I discovered Korean pop when I was twelve years old. Before that, I grew up listening to what was around me, what my parents and friends listened to, from pop in Spanish like Julieta Venegas or Lila Downs to classical music that my dad played while he worked. Finding this genre on my own was really exciting, different: the first time I listened to music that felt completely mine. I stumbled across something I’d been looking for for a long time: ethereal-looking guys and girls singing catchy tunes, accompanied by elaborate and flashy choreography, something genuinely refreshing. That artistic expression, that exaggerated mix of pop music and experimental touches, the idyllic costumes and the perfect balance between my taste for familiar art and a foreign nature,
Very soon I showed a music video to my parents, who were surprised by the peculiar style that was reflected in the combination of dancing and singing, and especially in the number of members that were in that band (the idols,as they are known with an almost religious meaning). It was about the now famous BTS (Bangtan Sonyeondan), who in that 2017 had won the award for “social artist” at the Billboard Music Awards. I met them when they seemed to be at the height of their careers, for I certainly did not know that their rise to international fame was just beginning. I was there to see how they flourished, while I grew up with them. For me, Korean pop was a key part of the transition from childhood to adolescence. Over time, it became natural to see it as a before and after in my life, a radical change in my, shall we say, worldview and identity.
My family and friends believed that it would be a small phase, solely driven by attractive singers without much else to offer; perhaps they reduced my interest to a simple and embarrassing adolescent fever. But here I am, five years later, still immersed and enchanted by the unstoppable evolution of Korean pop. Why wasn’t it just a passing phase? And how is it that so many young people, all over the world, have found a warm refuge in these melodies?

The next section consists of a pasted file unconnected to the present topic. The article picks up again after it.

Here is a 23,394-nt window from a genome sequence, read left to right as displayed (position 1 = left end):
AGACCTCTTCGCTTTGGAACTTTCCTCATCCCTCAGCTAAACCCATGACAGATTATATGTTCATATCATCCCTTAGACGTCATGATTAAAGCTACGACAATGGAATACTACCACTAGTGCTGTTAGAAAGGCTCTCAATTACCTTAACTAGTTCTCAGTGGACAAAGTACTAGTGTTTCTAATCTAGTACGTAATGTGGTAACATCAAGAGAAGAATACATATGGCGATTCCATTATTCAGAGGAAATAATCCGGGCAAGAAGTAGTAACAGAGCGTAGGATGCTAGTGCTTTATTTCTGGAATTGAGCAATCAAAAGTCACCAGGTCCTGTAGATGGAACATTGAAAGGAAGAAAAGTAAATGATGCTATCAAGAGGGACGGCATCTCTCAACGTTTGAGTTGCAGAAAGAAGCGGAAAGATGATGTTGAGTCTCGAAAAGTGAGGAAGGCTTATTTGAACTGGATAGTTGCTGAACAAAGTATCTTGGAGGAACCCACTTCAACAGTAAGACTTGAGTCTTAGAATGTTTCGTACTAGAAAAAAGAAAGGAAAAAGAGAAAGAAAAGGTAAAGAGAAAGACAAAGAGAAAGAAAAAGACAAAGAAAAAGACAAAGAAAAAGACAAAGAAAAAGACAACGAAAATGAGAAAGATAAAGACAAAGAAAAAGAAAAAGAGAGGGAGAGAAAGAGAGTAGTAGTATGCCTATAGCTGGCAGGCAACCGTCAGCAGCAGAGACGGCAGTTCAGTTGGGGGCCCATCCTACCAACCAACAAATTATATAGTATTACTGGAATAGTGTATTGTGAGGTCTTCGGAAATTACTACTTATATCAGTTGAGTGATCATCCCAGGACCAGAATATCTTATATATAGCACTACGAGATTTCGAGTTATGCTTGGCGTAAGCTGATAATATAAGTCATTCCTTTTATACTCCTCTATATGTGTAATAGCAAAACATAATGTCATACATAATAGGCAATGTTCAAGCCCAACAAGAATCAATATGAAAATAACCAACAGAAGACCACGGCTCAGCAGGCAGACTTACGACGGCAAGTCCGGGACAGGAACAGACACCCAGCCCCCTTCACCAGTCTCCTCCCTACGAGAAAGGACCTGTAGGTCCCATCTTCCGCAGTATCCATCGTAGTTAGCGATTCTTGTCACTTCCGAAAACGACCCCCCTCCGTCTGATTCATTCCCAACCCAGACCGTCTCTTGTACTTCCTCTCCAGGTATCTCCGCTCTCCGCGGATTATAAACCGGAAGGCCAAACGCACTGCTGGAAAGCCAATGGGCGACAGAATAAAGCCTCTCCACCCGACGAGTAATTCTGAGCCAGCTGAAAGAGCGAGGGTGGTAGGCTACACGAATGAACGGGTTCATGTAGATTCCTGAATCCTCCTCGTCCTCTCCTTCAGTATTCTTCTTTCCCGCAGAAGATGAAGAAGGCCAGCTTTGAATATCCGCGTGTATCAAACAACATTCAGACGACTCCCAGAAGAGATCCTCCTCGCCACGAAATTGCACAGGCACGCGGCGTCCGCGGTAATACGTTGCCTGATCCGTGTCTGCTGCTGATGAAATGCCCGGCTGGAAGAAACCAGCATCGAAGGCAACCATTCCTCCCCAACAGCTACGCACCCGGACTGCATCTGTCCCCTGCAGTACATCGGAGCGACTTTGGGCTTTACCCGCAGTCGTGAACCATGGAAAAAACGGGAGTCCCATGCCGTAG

Readers may have already heard something about hallyu, the “Korean wave”, and the forceful impact that East Asian cultures in general are having on the West, primarily among the youth. The striking aesthetic that has been formed through a juxtaposition of traditional art and the influences of the present connects with people from all corners of the world. Since I was little I loved dance, singing and visual arts, and suddenly I found myself immersed in hundreds of videos that brought all this together, that caught my attention in the best possible way. It stirred up interests that had been cultivated in me from a very young age.
The visual load of k-pop is undeniable. With the public’s expectations getting higher and higher, the quality of photography and production only improves, attracting more and more people’s attention. It is an accessible invitation for those who wish to enjoy contemporary art. My friend Sarah, from Venezuela, told me about it: “The conceptual variety in k-pop is rarely seen. I believe that performance is a visual art that allows the artist to shine.
On the other hand, I find the musical quality of K-pop difficult to explain. It’s something that I myself only managed to understand by listening to the songs over and over again, giving my time to the groups that interested me, to see what they could offer. The combinations and planes of sounds generate such a full experience that it is impossible not to listen to each piece more than once; the depth of the songs grows on you and it is very rewarding to understand all its layers. For example, girl group Red Velvet recently released an album with a title track, “Feel My Rhythm,” which incorporates samplesfrom a Bach aria and adapts it to a lively dance-pop song with a trap rhythm, unavoidably striking for an audience that wants to know all the limits that can be broken in this genre. Another friend of mine, Yumi from Turkey, accurately describes the musicality of the genre:
Many people find inspiration in the artistic expressions that k-pop exhibits. Millions of people can watch the audiovisual content of hundreds of groups, become interested in singing, dancing or design, and perform them themselves. In this regard, Sarah says: “Seeing the content produced by the fans is fascinating. So much art is generated from the passion for K-pop!” Not only is it fun to learn, but it has also inspired my way of dancing. I made the decision to upload my choreographies to the internet and since then I have managed to form a community of thousands of people who see this content and interact with me thanks to their taste for the same styles that I use; It is very comforting and has taught me a lot over the years.
Fashion is another area that has been impacted by K-pop. Many current collections and trends in the West are influenced by K-fashion (Korean fashion) and delicately reflected in the styles worn by teenagers. Whether it’s pleated skirts, oversized casual wear, or accessories like harnesses or simple corsets, stylists in the K-pop industry have incorporated this kind of clothing to experiment and create more eye-catching outfits.